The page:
Members of the public wearing facemasks await dragon and lion dancers and traditional costumed characters taking part in a parade as part of the Chinese New Year celebrations in Chinatown to celebrate the Year of the Rat. Chinese New Year in the capital draws hundreds of thousands of Londoners and tourists and is the biggest such celebration outside Asia.Chinese Lunar New Year celebrations, London, UK - 26 Jan 2020This year's event takes place in the shadow of an outbreak of the coronavirus in Wuhan, China, which has so far claimed the lives of 56 people.

LONDON — As the British government braces for a full-scale coronavirus epidemic with up to 20 percent of the workforce potentially ill or under quarantine, retailers here are pondering a post-virus world — and how to make up for lost business.

On Thursday, the newly formed Association of International Retail plans to present an action plan to the British government aimed at helping the sector recover economically once COVID-19 has been contained.

The group, which counts Harrods, Selfridges, John Lewis and Global Blue, industry organizations Walpole and New West End Company, property owners Cadogan and Shaftesbury, and the tourism body UKInbound, among its supporters, is focusing on luring back Chinese tourists in particular.

The association is led by Jace Tyrrell, whose title is chair, and by Paul Barnes, chief executive officer.

“Retailers across the U.K. are suffering from a drop in Chinese visitors, who are the biggest spenders and usually account for over 25 percent of all tax-free sales,” AIR said in a statement that will be released on Thursday.

The organization plans to ask the British government to make further enhancements to the visa application system, making it easier for nationalities such as the Chinese to travel to the U.K.; to create a more coordinated and targeted marketing approach to tourists, and to digitalize the tax-free shopping system to bring the U.K. in line with the rest of the world.

AIR said it was working to ensure the 6 billion-pound sector maximizes its “huge potential for growth” as Britain leaves the European Union. It pointed out that at least 57 percent of visits to the U.K. involve shopping, according to Visit Britain.

“Post-Brexit, a thriving retail sector is central to the success of the economy, and the association has projected that the sector could reach 7.5 billion pounds in the next five years,” AIR said in a statement.

In the longer term, the group plans to campaign for extending exemptions to Sunday trading laws and to make the case to government that the U.K.’s new post-Brexit immigration policy “must help retailers get the staff they need from around the world.”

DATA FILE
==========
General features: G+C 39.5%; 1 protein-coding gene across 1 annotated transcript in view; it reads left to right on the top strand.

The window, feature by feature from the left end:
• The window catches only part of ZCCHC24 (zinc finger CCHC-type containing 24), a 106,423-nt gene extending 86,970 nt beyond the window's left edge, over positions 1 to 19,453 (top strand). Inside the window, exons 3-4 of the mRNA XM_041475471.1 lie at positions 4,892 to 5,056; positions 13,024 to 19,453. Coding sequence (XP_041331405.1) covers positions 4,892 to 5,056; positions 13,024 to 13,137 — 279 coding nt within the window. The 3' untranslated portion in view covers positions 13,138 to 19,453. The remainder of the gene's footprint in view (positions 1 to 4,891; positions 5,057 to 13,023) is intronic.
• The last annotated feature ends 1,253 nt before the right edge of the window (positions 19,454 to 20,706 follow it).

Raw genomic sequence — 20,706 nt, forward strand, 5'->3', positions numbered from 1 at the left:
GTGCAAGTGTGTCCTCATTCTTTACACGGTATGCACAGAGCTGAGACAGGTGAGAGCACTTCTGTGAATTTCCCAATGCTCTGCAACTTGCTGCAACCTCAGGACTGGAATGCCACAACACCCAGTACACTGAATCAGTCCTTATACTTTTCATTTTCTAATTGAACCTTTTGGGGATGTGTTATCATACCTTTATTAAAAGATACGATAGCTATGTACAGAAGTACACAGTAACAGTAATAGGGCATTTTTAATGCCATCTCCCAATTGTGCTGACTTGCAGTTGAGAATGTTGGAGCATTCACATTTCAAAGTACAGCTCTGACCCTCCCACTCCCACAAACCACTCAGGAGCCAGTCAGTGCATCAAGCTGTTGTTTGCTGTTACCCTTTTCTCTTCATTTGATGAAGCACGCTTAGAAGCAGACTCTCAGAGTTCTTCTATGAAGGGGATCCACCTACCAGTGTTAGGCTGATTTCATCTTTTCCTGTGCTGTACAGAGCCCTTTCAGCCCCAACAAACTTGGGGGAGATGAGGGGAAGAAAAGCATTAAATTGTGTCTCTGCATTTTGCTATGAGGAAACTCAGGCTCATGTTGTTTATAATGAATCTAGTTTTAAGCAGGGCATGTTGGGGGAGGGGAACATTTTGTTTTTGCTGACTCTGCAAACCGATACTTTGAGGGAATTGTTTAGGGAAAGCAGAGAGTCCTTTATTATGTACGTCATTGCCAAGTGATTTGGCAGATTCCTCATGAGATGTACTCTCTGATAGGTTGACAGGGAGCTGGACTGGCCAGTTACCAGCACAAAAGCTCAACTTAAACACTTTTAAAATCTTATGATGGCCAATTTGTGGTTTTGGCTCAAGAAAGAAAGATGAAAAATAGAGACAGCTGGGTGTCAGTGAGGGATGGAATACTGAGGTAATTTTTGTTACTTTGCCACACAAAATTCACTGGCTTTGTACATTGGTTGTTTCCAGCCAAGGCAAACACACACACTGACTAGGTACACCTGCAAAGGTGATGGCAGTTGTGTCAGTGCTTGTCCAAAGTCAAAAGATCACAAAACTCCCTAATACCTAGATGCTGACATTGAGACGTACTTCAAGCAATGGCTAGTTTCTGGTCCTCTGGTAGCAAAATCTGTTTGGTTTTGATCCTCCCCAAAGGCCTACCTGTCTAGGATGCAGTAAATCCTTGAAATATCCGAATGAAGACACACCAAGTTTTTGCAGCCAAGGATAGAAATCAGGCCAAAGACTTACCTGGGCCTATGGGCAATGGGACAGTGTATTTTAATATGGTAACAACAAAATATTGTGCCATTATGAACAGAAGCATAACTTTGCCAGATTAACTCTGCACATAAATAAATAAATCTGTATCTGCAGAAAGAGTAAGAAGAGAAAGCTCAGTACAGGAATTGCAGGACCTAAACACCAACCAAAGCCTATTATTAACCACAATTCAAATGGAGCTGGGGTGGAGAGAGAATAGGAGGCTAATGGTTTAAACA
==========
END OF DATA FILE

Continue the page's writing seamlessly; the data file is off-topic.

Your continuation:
Tyrrell said “the opportunity is great to grow our contribution to the economy further, and so is our responsibility, as we work to ensure retailers recover economically from a slow start to 2020.”

Some 85 cases of coronavirus have been diagnosed in the U.K., most of them in England. In a worst-case scenario, up to 80 percent of the U.K. population could be infected with coronavirus, the government’s chief medical officer Professor Chris Whitty told the BBC.

Separately, another industry organization, U.K. Fashion & Textile Association, is also looking at post-virus plans and on Thursday will announce two projects to help support future talent across the entire U.K. supply chain.

The first project, called Made It, is a campaign to promote a better understanding of sourcing, production and the benefits of U.K. manufacturing to the next generation of buyers, designers and entrepreneurs. The UKFT will work with five universities a year for the next three years to ensure that students get a better understanding of the manufacturing environment and how they can help the sector thrive.

The second is an initiative to address one of the major barriers to growth faced by U.K. manufacturers — attracting new talent.

“There are currently thousands of job vacancies in the U.K. fashion and textile manufacturing sector,” said UKFT chief executive officer Adam Mansell.

“While there are several reasons for this, the absolute key is that so many people don’t know that there is still a manufacturing industry here in the U.K. with a huge range of fantastic jobs available. Right now around 120,000 people are employed in the U.K. manufacturing industry and collectively they produce more than 9 billion pounds worth of fashion and textiles every year.”

UKFT said it has developed a Pop-up Factory and Careers Showcase that will run at 30 major careers events over the next three years.

load comments
blog comments powered by Disqus